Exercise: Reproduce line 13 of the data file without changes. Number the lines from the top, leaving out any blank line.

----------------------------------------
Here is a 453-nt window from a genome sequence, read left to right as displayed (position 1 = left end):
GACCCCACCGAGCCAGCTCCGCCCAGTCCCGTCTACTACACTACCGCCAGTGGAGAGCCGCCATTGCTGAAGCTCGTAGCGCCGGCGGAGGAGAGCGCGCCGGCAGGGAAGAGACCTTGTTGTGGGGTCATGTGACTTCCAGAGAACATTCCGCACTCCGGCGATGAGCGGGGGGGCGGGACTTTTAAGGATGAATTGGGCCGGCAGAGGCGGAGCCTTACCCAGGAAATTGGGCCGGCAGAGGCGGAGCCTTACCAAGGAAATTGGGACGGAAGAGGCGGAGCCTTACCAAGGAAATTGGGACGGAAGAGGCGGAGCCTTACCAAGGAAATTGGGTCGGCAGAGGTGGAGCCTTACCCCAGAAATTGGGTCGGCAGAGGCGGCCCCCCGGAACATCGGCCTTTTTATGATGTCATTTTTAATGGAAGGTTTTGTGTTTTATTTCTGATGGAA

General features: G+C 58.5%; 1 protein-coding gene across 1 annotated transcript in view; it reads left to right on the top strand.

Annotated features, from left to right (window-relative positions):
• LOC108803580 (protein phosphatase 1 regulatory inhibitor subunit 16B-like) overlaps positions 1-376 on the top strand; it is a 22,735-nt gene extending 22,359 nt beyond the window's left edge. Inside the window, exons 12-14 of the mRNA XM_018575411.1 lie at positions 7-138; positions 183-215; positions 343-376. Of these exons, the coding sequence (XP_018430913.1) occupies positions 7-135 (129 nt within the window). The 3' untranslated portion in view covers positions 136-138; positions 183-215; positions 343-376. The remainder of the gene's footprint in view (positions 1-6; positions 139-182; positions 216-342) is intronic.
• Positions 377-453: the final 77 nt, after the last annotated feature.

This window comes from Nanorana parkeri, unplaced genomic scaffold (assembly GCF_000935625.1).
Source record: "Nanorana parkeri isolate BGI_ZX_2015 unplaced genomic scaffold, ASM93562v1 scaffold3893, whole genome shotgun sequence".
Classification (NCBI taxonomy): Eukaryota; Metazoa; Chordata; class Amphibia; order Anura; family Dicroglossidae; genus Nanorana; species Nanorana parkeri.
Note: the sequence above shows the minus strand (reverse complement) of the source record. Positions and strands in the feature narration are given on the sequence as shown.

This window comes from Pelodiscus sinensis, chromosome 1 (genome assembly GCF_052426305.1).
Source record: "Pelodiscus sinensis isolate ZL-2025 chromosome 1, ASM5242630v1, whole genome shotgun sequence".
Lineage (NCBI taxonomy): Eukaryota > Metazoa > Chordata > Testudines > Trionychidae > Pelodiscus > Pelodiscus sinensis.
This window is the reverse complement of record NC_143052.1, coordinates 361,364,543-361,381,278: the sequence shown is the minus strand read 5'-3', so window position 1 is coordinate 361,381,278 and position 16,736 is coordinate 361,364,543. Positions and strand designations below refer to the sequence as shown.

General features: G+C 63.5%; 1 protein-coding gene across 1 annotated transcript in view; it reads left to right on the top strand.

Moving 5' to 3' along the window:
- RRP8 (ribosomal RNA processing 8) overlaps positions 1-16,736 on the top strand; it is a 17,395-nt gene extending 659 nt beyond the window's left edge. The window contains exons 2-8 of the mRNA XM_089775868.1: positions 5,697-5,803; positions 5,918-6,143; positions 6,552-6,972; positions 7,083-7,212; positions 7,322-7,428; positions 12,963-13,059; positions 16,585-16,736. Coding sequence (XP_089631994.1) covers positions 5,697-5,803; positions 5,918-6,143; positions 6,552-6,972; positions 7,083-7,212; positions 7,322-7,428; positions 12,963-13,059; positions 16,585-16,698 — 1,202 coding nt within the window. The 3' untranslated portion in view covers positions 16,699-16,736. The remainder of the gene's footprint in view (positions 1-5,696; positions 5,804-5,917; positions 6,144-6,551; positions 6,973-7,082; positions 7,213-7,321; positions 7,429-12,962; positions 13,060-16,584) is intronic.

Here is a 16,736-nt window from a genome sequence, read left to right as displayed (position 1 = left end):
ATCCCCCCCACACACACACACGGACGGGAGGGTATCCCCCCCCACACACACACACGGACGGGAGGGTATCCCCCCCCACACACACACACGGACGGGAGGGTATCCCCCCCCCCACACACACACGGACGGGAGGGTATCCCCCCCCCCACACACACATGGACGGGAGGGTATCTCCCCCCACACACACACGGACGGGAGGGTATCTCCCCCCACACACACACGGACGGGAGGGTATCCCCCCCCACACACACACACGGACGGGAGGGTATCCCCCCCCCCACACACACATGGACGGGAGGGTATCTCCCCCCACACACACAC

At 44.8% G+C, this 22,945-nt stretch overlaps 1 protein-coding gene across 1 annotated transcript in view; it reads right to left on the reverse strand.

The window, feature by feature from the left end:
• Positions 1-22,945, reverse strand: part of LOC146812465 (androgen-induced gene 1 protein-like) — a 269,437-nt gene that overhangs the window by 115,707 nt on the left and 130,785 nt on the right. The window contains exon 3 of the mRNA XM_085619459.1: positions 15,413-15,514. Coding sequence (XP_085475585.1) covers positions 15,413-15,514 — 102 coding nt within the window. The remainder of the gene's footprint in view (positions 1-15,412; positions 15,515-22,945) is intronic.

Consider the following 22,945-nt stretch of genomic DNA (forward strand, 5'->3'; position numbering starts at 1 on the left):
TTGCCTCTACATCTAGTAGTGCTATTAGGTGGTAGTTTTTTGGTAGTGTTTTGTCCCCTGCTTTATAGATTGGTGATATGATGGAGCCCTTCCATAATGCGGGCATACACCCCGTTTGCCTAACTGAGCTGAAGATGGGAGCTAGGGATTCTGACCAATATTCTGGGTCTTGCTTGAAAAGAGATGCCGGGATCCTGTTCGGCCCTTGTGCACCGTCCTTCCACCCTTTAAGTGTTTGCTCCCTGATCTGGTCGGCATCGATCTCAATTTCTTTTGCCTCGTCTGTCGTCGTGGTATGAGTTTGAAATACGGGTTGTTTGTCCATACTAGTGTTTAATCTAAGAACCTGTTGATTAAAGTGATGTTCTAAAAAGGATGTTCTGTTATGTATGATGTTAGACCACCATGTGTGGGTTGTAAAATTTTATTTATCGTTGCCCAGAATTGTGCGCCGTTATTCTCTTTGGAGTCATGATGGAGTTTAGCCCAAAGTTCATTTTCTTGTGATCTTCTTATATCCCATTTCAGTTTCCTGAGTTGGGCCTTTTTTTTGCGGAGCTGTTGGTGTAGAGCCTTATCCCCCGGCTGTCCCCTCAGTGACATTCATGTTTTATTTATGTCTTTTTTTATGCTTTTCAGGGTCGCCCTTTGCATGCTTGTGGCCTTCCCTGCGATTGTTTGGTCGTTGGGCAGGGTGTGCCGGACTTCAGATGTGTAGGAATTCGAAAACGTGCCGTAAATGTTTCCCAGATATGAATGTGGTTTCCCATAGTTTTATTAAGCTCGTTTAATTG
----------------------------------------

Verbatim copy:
Lineage (NCBI taxonomy): Eukaryota > Metazoa > Chordata > Testudines > Trionychidae > Pelodiscus > Pelodiscus sinensis.